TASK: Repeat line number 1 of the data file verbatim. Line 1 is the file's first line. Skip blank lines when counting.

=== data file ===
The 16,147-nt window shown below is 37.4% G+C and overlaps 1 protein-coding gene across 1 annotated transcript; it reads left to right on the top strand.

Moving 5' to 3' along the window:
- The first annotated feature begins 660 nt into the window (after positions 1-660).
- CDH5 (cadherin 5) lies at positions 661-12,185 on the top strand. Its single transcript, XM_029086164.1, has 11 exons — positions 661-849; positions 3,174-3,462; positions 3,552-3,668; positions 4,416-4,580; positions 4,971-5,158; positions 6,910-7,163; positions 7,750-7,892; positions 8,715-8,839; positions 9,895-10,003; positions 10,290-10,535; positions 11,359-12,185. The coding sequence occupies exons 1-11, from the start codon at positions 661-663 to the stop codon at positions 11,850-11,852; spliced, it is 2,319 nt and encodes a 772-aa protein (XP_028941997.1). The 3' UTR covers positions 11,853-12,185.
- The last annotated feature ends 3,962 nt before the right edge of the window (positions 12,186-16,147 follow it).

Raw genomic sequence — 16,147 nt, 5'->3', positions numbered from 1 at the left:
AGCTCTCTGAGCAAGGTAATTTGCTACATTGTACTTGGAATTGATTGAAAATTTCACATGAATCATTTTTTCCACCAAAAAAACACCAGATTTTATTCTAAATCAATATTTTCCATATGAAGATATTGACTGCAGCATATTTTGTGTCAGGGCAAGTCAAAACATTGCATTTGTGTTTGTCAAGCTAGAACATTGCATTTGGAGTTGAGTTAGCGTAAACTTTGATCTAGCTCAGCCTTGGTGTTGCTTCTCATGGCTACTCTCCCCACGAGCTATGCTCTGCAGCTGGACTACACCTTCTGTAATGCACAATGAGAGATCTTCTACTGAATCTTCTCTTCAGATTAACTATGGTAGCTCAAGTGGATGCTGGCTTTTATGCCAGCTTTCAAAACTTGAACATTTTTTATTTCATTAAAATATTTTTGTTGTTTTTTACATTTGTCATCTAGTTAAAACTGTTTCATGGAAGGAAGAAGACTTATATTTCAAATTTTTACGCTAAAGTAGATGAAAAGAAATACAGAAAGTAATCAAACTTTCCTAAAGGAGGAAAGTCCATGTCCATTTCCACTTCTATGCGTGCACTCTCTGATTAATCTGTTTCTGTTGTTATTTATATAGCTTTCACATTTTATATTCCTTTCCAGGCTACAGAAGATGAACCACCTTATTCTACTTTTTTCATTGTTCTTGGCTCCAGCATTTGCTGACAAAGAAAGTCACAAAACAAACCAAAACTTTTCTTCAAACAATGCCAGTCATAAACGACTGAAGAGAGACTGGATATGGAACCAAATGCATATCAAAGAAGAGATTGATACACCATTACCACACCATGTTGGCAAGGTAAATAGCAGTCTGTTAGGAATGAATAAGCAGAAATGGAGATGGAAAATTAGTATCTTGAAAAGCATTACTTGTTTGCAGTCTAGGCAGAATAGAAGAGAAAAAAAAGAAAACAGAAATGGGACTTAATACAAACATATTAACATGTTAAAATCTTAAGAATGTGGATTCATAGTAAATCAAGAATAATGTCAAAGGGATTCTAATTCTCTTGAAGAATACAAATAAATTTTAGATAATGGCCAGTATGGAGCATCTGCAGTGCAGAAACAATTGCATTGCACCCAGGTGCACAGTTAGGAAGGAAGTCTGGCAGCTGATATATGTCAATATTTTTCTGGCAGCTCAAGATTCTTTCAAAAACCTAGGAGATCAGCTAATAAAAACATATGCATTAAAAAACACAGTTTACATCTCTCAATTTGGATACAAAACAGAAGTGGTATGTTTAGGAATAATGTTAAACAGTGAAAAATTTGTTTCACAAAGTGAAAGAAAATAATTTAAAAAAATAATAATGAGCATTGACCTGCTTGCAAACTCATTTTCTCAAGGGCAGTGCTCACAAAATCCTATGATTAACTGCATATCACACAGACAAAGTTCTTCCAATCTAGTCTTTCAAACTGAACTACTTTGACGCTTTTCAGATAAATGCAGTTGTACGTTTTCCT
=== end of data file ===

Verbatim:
The 16,147-nt window shown below is 37.4% G+C and overlaps 1 protein-coding gene across 1 annotated transcript; it reads left to right on the top strand.